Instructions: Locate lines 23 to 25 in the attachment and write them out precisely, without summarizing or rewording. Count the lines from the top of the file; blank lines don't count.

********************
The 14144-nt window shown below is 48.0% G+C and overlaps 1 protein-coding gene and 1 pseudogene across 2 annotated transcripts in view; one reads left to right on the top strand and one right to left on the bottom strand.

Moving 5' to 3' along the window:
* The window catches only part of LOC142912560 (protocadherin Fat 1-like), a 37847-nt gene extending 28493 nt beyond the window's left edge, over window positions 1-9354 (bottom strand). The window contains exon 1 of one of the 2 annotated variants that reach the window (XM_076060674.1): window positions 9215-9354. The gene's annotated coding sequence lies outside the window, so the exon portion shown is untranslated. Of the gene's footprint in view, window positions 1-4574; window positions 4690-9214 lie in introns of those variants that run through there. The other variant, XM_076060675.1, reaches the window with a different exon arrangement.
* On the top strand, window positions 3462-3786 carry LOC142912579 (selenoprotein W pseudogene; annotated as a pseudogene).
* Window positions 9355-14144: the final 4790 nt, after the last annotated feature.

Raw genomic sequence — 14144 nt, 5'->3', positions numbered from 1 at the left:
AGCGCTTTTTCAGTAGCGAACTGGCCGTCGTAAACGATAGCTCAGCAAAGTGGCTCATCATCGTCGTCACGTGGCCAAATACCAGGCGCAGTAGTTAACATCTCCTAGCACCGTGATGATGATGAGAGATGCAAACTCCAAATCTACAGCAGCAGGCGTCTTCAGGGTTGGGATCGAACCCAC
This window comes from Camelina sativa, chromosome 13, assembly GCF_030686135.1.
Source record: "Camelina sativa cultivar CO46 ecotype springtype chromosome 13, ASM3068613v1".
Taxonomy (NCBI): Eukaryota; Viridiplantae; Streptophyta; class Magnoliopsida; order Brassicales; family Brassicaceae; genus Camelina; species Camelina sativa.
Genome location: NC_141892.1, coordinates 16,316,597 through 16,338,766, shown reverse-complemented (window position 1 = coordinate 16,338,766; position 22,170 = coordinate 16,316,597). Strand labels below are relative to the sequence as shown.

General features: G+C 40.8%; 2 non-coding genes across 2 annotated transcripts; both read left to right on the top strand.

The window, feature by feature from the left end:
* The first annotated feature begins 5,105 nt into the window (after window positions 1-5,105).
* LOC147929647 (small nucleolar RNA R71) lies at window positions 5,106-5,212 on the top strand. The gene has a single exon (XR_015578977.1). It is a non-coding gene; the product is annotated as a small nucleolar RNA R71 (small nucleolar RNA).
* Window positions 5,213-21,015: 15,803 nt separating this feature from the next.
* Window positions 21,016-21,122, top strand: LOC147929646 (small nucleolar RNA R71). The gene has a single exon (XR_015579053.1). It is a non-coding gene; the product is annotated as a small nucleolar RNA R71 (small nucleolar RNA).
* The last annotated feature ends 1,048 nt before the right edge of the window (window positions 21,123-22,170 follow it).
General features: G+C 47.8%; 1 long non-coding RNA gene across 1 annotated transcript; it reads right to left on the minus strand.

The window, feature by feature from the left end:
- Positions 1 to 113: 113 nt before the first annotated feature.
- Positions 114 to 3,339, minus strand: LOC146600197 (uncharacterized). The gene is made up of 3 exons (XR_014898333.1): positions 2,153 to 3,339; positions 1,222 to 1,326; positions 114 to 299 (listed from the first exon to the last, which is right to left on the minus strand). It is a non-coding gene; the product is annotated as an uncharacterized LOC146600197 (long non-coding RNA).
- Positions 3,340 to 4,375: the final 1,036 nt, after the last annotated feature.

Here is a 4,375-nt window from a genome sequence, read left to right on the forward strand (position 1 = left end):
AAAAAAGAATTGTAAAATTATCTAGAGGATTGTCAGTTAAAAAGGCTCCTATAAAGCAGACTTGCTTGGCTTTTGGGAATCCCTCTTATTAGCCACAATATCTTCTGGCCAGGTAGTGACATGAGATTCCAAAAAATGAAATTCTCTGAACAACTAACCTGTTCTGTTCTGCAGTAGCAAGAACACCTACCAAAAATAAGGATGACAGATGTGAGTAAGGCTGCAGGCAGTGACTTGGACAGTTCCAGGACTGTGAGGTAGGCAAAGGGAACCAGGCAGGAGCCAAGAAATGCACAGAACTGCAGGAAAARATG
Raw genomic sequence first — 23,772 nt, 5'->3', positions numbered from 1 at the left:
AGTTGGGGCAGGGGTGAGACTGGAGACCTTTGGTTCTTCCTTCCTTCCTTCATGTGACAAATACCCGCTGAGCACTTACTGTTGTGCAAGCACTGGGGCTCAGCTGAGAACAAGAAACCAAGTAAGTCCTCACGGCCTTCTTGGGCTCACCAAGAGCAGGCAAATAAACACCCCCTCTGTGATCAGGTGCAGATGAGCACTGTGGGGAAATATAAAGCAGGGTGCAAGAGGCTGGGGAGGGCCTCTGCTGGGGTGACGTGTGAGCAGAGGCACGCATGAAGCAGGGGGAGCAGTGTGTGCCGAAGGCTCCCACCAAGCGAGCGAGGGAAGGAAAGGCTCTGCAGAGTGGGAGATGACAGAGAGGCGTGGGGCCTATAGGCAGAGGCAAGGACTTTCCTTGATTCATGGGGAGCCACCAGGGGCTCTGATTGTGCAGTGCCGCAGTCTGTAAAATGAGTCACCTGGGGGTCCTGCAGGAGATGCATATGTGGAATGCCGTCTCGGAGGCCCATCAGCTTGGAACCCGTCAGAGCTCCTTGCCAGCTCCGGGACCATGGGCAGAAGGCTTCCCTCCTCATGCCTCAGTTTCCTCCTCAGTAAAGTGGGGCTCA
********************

- Positions 3,340 to 4,375: the final 1,036 nt, after the last annotated feature.

Here is a 4,375-nt window from a genome sequence, read left to right on the forward strand (position 1 = left end):
AAAAAAGAATTGTAAAATTATCTAGAGGATTGTCAGTTAAAAAGGCTCCTATAAAGCAGACTTGCTTGGCTTTTGGGAATCCCTCTTATTAGCCACAATATCTTCTGGCCAGGTAGTGACATGAGATTCCAAAAAATGAAATTCTCTGAACAACTAACCTGTTCTGTTCTGCAGTAGCAAGAACACCTACCAAAAATAAGGATGACAGATGTGAGTAAGGCTGCAGGCAGTGACTTGGACAGTTCCAGGACTGTGAGGTAGGCAAAGGGAACCAGGCAGGAGCCAAGAAATGCACAGAACTGCAGGAAAARATG